Star Gazing at the Top of the Tower

The White Tower of the Tower of London has three square turrets, and one that is circular. The sole round turret was uniquely shaped when it was built in c.1097 to accommodate a spiral staircase, giving access to the higher floors and leading to a small chamber and an exit to the roof. One of the most interesting uses for this circular turret throughout its 900-year history was in 1675, when it became Britain’s first temporary royal observatory.

John Flamstead 1646-1719, Derbienses Astronomiae. Artist Thomas Gibson. Engraver George Vertue. Image courtesy of Royal Museums Greenwich.

The first Royal Astronomer in Britain was appointed in 1675 under Charles II: a mathematician called John Flamsteed.

France already had an Astronomer Royal who had visited London in 1674, and Charles’s French mistress, Louise de Kérouaille, helped persuade the King to establish an observatory in Britain. There was also pressure from the Royal Navy for improvements to be made to sea navigation by determining longitude at sea through astrology.

Before an official observatory was established, Flamsteed was given access to the Tower of London, still a relatively tall building in the city’s skyline. In March 1675, a royal warrant appointed Flamsteed ‘astronomical observator’ at a salary of £100 a year.

Tower of London, Wenceslaus Hollar, 1647, A view of the Tower from the River Thames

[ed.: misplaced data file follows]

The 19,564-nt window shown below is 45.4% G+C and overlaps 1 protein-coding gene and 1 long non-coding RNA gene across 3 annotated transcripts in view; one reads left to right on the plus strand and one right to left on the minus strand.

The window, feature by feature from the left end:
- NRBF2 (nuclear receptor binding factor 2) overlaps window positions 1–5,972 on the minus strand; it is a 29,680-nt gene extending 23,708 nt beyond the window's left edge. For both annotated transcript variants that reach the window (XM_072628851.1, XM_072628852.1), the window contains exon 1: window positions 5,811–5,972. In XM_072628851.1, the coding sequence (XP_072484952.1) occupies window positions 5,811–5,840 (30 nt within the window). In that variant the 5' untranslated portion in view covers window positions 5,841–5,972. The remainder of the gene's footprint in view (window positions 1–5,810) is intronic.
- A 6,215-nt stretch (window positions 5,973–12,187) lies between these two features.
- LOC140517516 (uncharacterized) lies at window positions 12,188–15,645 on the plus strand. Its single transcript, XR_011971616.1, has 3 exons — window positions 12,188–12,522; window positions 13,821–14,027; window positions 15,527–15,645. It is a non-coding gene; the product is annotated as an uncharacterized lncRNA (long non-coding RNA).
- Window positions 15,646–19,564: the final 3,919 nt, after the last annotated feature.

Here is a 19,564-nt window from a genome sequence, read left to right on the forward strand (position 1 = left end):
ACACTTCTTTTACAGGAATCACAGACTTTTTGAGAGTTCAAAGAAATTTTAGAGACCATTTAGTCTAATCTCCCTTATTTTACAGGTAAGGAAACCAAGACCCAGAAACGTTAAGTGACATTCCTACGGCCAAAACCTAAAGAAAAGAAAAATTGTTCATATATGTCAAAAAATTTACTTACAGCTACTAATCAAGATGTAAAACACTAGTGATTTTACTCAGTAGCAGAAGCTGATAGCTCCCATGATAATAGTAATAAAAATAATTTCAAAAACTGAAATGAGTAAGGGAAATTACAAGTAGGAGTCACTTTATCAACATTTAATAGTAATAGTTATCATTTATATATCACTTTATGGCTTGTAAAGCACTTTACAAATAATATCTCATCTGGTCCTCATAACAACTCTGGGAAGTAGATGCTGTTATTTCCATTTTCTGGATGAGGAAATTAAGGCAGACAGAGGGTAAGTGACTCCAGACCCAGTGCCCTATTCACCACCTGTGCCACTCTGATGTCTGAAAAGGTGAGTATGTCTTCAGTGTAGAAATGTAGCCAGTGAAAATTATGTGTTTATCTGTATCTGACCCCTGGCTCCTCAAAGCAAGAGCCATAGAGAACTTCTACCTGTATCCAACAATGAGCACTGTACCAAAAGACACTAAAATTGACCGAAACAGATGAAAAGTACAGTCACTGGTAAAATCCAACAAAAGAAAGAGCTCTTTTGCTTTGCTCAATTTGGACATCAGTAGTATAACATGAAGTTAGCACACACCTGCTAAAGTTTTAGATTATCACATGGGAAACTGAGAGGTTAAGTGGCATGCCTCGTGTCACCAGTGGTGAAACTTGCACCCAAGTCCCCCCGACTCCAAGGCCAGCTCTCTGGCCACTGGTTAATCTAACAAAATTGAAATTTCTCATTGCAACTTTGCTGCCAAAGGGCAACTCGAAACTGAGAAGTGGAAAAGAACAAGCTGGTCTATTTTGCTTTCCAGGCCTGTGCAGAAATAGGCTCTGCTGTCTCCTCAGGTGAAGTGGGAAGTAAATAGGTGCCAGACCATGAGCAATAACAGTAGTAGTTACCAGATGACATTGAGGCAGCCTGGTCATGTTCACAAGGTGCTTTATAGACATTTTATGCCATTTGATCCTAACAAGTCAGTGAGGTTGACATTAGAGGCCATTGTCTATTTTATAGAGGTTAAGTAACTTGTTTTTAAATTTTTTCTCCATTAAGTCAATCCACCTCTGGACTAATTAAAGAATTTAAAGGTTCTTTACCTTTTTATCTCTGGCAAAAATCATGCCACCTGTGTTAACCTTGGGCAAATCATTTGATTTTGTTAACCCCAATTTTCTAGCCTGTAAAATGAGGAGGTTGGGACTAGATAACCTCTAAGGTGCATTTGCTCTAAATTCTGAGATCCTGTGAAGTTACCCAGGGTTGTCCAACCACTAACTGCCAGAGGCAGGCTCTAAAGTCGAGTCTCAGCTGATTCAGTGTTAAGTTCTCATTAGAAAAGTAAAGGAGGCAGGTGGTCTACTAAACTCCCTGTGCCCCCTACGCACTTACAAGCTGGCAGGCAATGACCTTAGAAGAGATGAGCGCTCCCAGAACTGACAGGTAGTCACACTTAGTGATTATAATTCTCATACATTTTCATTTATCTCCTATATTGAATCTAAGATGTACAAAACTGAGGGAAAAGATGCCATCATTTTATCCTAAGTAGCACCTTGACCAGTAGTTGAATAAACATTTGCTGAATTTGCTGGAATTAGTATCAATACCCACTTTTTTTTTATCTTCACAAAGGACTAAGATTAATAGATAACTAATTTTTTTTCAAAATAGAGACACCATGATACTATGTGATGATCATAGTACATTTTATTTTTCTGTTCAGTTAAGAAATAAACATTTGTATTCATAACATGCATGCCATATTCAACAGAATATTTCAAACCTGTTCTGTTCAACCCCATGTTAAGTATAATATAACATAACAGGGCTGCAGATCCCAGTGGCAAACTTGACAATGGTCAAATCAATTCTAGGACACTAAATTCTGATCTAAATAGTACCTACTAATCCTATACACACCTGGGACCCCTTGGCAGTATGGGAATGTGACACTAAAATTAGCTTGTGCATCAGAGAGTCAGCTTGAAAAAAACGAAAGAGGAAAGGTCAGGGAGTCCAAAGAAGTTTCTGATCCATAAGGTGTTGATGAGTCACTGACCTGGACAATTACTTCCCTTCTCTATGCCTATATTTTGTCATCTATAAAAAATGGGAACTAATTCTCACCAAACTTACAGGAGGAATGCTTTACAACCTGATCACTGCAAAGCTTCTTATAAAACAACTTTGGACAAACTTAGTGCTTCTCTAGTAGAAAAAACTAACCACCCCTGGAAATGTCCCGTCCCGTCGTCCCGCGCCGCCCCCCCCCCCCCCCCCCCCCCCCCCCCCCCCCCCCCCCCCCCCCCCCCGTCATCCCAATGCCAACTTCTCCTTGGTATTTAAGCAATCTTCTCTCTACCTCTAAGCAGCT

Survey of the Flamsteed Turret. H. M. Office of Works, pen and wash on paper, June 1914.

Flamsteed used the North East turret of the White Tower as a temporary observatory. In the records, no changes were made to the turret’s interior, suggesting he hauled his own instruments to the small chamber at the top of this medieval turret. Flamsteed was based there for around half a year, and his first recorded observation was on 18 April 1675.

In August the same year, Flamsteed laid the foundation stone of the new Royal Observatory at Greenwich. Designed by Christopher Wren and Robert Hooke, it was Britain’s first state-funded scientific research institution.

Flamsteed lived and worked there until his death in 1719. He made over 50,000 observations of the sky, which were later compiled into a book by his wife Margaret and assistants: the Historia Coelestis Britannicae, published after his death in 1725. It became an essential reference for astronomers for the next century.

Flamsteed House by Thomas Hosmer Shepherd & Rudolph Ackermann, 1824. Image courtesy of Royal Museums Greenwich.
The Octagon Room, Royal Observatory, Greenwich. Image courtesy of Royal Museums Greenwich.

The observation house at Greenwich became known as Flamsteed House. Likewise, the circular North East turret of the Tower of London’s White Tower acquired the name of Flamsteed Tower, as it is still known to this day.

By Annabel Sheen

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